The report also shares findings from a small 2012 survey study of 66 users of substance misuse services in Wales. The results show that 1 in 6 of the respondents who sought help for alcohol misuse also reported experiencing gambling problems. Of these, 94% said that addiction services should consider also providing gambling addiction–specific treatments.

"Gambling Watch UK welcomes this report and fully endorses its recommendations," said Jim Orford, PhD, professor emeritus of clinical and community psychology at the University of Birmingham and a founder of Gambling Watch UK, in a release.

"Problem gambling is now as prevalent as the problematic use of illicit drugs but gets minimal attention by comparison. We need to start taking it far more seriously," added Dr. Orford, who also served as an academic advisor for the British Gambling Prevalence Survey (BGPS) of 2000, 2007, and 2010.

The 2010 BGPS showed that 73% of adults in Great Britain older than 16 years — approximately 35.5 million adults — had gambled during the past year. And approximately 360,000 to 451,000 adults had experienced a gambling problem.

It also showed that the participants who reported drinking the highest amount of alcohol were more likely to be problem gamblers than those who drank moderately.

This association has been reported in other international academic research, including studies from the United States, New Zealand, and Australia.

Complicated Issue

"Whilst fewer people suffer gambling problems than they do with alcohol, such problems can destroy their lives and their families," said Dr. Sakhuja.

"Both alcohol misuse and excessive gambling can be regarded as significant public health problems, with adverse consequences to individuals and the wider society," added Leyshon. "Without the necessary restrictions, there is a real danger that this will be matched in the future by more people suffering alcohol and gambling problems."

Rachel A. Volberg, PhD, president of Gemini Research in North Hampton, Massachusetts, an organization that specializes in reporting on international studies of problem gambling, told Medscape Medical News that the report's recommendations "are very reasonable," especially those that focus on the need for more research.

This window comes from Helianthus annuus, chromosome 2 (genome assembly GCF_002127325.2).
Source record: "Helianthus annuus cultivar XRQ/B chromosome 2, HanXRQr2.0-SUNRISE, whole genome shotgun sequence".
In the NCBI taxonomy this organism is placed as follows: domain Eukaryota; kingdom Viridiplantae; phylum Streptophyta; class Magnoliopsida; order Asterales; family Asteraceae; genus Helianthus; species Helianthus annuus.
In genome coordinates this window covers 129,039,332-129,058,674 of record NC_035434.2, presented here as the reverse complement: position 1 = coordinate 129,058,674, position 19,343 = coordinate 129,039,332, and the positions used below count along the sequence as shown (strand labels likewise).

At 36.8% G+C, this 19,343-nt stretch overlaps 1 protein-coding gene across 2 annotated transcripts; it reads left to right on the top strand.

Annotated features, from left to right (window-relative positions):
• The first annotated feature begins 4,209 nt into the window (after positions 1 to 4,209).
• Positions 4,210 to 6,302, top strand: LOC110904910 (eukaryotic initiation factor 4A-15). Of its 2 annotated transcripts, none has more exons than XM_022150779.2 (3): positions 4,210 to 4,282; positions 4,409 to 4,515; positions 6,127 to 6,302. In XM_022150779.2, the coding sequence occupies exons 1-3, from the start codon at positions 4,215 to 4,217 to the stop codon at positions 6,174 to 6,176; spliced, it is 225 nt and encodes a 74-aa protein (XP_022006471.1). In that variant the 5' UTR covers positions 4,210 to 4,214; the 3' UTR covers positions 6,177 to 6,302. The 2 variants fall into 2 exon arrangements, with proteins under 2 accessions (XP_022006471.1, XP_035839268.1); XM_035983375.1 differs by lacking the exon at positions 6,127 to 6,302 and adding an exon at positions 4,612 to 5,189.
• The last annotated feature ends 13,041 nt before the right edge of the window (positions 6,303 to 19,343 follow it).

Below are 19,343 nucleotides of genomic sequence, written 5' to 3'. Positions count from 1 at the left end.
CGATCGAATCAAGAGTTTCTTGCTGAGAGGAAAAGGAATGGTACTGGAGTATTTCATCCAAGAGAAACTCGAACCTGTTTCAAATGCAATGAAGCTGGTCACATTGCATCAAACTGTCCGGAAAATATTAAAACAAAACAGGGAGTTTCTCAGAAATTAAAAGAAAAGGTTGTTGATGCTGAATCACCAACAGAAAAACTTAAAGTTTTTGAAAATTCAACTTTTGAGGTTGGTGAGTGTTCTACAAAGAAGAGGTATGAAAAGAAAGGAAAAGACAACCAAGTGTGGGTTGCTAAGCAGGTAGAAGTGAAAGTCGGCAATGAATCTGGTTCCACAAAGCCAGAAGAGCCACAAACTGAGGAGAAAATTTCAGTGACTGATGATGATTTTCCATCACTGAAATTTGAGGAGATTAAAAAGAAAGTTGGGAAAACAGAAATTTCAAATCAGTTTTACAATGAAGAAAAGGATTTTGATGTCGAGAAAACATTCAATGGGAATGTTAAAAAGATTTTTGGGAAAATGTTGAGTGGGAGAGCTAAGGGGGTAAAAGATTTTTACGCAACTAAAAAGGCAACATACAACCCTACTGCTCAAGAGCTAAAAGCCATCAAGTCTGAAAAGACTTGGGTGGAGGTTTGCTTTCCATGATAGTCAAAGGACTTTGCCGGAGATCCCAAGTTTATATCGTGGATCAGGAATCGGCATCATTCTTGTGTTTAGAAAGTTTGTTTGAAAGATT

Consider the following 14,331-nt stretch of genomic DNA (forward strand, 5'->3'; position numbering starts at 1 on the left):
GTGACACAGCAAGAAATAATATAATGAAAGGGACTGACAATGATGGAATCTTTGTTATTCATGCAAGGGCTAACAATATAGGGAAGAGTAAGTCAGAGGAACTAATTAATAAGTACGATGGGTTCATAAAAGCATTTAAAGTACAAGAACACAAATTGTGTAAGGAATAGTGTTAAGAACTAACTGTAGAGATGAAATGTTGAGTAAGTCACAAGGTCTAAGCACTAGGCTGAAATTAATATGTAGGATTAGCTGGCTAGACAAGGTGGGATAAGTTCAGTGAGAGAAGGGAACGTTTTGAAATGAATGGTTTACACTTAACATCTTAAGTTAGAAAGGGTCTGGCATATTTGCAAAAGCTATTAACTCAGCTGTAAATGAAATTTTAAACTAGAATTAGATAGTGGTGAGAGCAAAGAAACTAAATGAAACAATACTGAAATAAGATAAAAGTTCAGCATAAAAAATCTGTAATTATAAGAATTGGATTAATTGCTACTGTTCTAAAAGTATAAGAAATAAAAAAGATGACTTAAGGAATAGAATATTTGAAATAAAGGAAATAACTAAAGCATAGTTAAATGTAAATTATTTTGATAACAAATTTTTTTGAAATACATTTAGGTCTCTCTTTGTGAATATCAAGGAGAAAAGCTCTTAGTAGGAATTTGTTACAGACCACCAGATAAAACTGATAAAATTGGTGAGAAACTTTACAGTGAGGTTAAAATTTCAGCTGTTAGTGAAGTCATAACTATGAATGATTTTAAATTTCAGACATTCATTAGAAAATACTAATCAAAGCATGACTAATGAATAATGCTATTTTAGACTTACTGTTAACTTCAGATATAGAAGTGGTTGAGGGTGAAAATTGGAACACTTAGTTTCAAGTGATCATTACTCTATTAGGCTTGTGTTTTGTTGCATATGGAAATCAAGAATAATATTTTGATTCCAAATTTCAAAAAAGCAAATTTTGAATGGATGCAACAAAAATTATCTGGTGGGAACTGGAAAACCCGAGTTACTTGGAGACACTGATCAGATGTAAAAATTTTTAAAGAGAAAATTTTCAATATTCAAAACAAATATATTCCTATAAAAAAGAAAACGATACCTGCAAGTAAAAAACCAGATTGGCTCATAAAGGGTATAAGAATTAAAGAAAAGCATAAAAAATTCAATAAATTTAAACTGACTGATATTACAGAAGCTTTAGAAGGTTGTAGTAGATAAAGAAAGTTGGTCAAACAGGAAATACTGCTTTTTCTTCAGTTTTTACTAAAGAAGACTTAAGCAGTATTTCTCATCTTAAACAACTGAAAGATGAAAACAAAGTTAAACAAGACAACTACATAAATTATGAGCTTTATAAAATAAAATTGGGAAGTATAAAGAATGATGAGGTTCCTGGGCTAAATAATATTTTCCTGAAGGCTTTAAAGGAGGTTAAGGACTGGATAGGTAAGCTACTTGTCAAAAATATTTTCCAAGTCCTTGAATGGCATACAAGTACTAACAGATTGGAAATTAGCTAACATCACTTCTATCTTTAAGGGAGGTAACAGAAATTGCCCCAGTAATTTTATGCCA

"In the United States, there are some jurisdictions that provide significant funding for the treatment of gambling problems, somewhat less is provided for prevention, and almost nothing is provided for research," said Dr. Volberg.

"The complication in the US is that gambling is very much viewed as a state's rights issue. As a result, states are quite variable in terms of what they have and have not done as they have proceeded to legalize various kinds of gambling over the last 25 years that I've been in the field."

Universal Screening?

She added that, in contrast, in Australia, New Zealand, and Canada, significant proportions of funding that flow from gambling activities are dedicated to minimizing potential harm.

"It's very unfortunate that even when states in this country have done a good job in terms of reassessing funding for public gambling services, they've been limited in treatment and prevention efforts because of legislation that has been passed."

At last year's gambling panel at the ECNP Congress, Jon E. Grant, MD, from the Department of Psychiatry and Behavioral Neuroscience at the University of Chicago, Illinois, told Medscape Medical News that all clinicians should start screening all patients for a potential gambling disorder.

"We already ask patients if they're smoking, drinking, or using drugs. And it's very simple to ask if there are other behaviors they feel are out of control," said Dr. Grant at the time.

"This seems like such an obvious thing to do. But in some cases, I'm not sure if there is some level of discomfort about asking people about gambling, especially if they don't have specialized training. However, there are certainly some well-known, valid, and reliable short screens that are out there," added Dr. Volberg.

Alcohol Concern Cymru and RCPsych in Wales. Published online February 21, 2013. Full article